Let’s continue the S-Series by talking about beside and besides. I’ve heard a lot of people kick up a fuss over these two, but having thought through their usage, I’m rather surprised. I don’t think a lot of native English speakers really confuse the two forms anymore. The two used to be pretty interchangeable, like […]
It’s time for another entry in the intermittent S-Series, which looks at words that exist both with and without an s, and tries to figure out what motivates the choice between the options. Today, we’ll look at toward and towards. (I wanted to make some sort of “untoward” joke here, but it’s not coming together, […]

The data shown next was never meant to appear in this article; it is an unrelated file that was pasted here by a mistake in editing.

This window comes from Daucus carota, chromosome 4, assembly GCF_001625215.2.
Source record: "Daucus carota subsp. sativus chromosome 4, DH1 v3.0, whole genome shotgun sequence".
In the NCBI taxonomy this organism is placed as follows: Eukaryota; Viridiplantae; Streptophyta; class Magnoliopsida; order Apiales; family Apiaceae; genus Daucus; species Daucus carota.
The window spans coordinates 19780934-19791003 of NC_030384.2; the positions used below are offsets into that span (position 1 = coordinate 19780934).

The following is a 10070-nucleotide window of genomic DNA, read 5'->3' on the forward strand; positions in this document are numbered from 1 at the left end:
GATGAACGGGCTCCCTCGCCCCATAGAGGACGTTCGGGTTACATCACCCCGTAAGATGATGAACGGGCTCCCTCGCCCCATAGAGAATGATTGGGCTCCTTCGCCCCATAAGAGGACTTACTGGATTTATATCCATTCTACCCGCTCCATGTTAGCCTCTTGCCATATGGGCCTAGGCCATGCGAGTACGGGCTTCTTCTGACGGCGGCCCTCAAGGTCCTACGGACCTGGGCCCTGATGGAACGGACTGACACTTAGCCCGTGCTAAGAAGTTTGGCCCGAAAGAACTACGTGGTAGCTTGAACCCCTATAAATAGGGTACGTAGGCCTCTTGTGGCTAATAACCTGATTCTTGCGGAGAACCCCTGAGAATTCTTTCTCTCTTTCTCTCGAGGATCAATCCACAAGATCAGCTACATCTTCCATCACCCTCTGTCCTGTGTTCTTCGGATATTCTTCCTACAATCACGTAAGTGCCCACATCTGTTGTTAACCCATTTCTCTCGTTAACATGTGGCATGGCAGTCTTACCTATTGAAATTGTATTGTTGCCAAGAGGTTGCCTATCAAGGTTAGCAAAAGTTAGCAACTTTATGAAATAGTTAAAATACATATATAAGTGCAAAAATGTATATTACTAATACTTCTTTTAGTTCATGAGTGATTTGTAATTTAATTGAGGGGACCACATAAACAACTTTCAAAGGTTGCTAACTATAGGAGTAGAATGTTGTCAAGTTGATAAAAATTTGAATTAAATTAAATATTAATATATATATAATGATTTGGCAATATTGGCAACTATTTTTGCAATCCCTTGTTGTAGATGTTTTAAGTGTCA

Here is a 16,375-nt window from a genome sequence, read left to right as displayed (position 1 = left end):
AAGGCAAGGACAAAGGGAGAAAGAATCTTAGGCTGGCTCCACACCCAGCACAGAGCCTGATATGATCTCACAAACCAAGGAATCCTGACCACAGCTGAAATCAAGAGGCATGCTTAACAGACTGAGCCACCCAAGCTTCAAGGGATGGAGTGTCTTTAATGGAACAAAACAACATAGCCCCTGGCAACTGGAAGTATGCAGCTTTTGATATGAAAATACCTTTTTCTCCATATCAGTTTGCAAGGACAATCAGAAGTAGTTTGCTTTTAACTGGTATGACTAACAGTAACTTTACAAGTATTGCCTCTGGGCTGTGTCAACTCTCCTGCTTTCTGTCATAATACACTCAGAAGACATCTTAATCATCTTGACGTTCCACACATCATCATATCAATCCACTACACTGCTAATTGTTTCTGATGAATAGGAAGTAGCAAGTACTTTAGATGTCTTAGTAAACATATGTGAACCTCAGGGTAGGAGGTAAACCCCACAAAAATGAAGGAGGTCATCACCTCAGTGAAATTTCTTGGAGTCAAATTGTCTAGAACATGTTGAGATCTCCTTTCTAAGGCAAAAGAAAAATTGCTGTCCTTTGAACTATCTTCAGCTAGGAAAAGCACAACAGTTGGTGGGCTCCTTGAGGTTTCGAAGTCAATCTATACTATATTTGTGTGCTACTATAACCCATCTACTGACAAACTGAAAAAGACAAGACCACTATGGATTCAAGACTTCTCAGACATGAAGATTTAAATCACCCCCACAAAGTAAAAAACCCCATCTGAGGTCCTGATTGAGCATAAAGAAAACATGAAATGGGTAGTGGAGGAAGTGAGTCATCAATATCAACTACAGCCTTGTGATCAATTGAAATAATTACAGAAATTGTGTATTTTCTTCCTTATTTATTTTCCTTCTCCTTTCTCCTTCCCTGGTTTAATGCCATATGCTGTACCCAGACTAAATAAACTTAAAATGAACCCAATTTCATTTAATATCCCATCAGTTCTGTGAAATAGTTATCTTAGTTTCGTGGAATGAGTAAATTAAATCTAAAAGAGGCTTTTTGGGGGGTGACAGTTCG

Summary: Backwards arose as the adverbial genitive of backward 500 years ago. In contemporary English, backward appears to be more formal than backwards, and backward is used more in American English than British English.
Let’s start off the S-Series with a bête noire of the grammar grousers: anyways. It’s also the one dearest to my heart, because it reminds me of a time when I was in the thrall of the grammarati. I don’t say anyways anymore, but I used to. It’s the same old story; someone heard me […]